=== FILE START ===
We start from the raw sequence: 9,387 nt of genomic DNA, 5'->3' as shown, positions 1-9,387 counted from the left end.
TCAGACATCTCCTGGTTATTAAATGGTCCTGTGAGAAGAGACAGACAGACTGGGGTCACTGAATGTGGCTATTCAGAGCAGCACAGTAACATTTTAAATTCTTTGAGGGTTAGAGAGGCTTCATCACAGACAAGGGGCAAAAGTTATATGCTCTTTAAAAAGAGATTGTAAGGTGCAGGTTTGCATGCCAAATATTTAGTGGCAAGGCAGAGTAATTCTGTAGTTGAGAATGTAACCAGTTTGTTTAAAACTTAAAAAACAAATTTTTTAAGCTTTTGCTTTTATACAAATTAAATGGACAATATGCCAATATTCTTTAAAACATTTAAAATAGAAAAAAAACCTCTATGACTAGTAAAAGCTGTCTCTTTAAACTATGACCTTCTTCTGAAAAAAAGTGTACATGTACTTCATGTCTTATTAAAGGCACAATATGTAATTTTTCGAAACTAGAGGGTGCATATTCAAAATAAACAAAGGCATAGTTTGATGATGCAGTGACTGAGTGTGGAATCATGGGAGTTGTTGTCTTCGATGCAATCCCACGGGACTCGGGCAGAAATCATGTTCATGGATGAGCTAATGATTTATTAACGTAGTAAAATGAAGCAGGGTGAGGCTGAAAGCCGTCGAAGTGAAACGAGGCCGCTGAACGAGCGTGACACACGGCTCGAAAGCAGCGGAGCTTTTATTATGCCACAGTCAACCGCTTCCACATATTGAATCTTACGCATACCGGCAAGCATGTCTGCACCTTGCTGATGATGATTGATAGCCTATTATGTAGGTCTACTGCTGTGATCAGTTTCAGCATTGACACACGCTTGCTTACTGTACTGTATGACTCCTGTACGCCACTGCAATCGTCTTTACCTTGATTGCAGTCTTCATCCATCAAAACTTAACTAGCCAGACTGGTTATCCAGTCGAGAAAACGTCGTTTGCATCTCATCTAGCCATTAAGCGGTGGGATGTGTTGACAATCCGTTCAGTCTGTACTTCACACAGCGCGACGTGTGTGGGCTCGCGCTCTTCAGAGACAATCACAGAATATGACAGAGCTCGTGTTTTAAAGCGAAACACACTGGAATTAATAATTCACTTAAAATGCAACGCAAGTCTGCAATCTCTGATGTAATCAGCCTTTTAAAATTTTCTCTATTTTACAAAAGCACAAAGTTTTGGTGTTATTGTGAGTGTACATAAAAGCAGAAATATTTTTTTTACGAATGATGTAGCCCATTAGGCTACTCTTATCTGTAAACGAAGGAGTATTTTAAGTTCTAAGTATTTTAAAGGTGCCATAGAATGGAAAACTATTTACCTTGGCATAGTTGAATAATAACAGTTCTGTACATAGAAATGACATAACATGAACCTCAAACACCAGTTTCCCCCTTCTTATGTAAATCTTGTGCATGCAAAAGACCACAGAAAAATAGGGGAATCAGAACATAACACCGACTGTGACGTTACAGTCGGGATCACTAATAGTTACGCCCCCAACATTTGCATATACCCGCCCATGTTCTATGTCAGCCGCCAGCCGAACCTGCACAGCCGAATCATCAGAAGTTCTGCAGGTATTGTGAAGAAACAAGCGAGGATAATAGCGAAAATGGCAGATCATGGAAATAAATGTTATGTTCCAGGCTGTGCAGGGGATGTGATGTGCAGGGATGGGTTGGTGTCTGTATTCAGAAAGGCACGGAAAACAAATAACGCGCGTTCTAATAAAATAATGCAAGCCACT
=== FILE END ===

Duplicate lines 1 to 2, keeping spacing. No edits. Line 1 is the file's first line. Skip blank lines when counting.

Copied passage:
We start from the raw sequence: 9,387 nt of genomic DNA, 5'->3' as shown, positions 1-9,387 counted from the left end.
TCAGACATCTCCTGGTTATTAAATGGTCCTGTGAGAAGAGACAGACAGACTGGGGTCACTGAATGTGGCTATTCAGAGCAGCACAGTAACATTTTAAATTCTTTGAGGGTTAGAGAGGCTTCATCACAGACAAGGGGCAAAAGTTATATGCTCTTTAAAAAGAGATTGTAAGGTGCAGGTTTGCATGCCAAATATTTAGTGGCAAGGCAGAGTAATTCTGTAGTTGAGAATGTAACCAGTTTGTTTAAAACTTAAAAAACAAATTTTTTAAGCTTTTGCTTTTATACAAATTAAATGGACAATATGCCAATATTCTTTAAAACATTTAAAATAGAAAAAAAACCTCTATGACTAGTAAAAGCTGTCTCTTTAAACTATGACCTTCTTCTGAAAAAAAGTGTACATGTACTTCATGTCTTATTAAAGGCACAATATGTAATTTTTCGAAACTAGAGGGTGCATATTCAAAATAAACAAAGGCATAGTTTGATGATGCAGTGACTGAGTGTGGAATCATGGGAGTTGTTGTCTTCGATGCAATCCCACGGGACTCGGGCAGAAATCATGTTCATGGATGAGCTAATGATTTATTAACGTAGTAAAATGAAGCAGGGTGAGGCTGAAAGCCGTCGAAGTGAAACGAGGCCGCTGAACGAGCGTGACACACGGCTCGAAAGCAGCGGAGCTTTTATTATGCCACAGTCAACCGCTTCCACATATTGAATCTTACGCATACCGGCAAGCATGTCTGCACCTTGCTGATGATGATTGATAGCCTATTATGTAGGTCTACTGCTGTGATCAGTTTCAGCATTGACACACGCTTGCTTACTGTACTGTATGACTCCTGTACGCCACTGCAATCGTCTTTACCTTGATTGCAGTCTTCATCCATCAAAACTTAACTAGCCAGACTGGTTATCCAGTCGAGAAAACGTCGTTTGCATCTCATCTAGCCATTAAGCGGTGGGATGTGTTGACAATCCGTTCAGTCTGTACTTCACACAGCGCGACGTGTGTGGGCTCGCGCTCTTCAGAGACAATCACAGAATATGACAGAGCTCGTGTTTTAAAGCGAAACACACTGGAATTAATAATTCACTTAAAATGCAACGCAAGTCTGCAATCTCTGATGTAATCAGCCTTTTAAAATTTTCTCTATTTTACAAAAGCACAAAGTTTTGGTGTTATTGTGAGTGTACATAAAAGCAGAAATATTTTTTTTACGAATGATGTAGCCCATTAGGCTACTCTTATCTGTAAACGAAGGAGTATTTTAAGTTCTAAGTATTTTAAAGGTGCCATAGAATGGAAAACTATTTACCTTGGCATAGTTGAATAATAACAGTTCTGTACATAGAAATGACATAACATGAACCTCAAACACCAGTTTCCCCCTTCTTATGTAAATCTTGTGCATGCAAAAGACCACAGAAAAATAGGGGAATCAGAACATAACACCGACTGTGACGTTACAGTCGGGATCACTAATAGTTACGCCCCCAACATTTGCATATACCCGCCCATGTTCTATGTCAGCCGCCAGCCGAACCTGCACAGCCGAATCATCAGAAGTTCTGCAGGTATTGTGAAGAAACAAGCGAGGATAATAGCGAAAATGGCAGATCATGGAAATAAATGTTATGTTCCAGGCTGTGCAGGGGATGTGATGTGCAGGGATGGGTTGGTGTCTGTATTCAGAAAGGCACGGAAAACAAATAACGCGCGTTCTAATAAAATAATGCAAGCCACT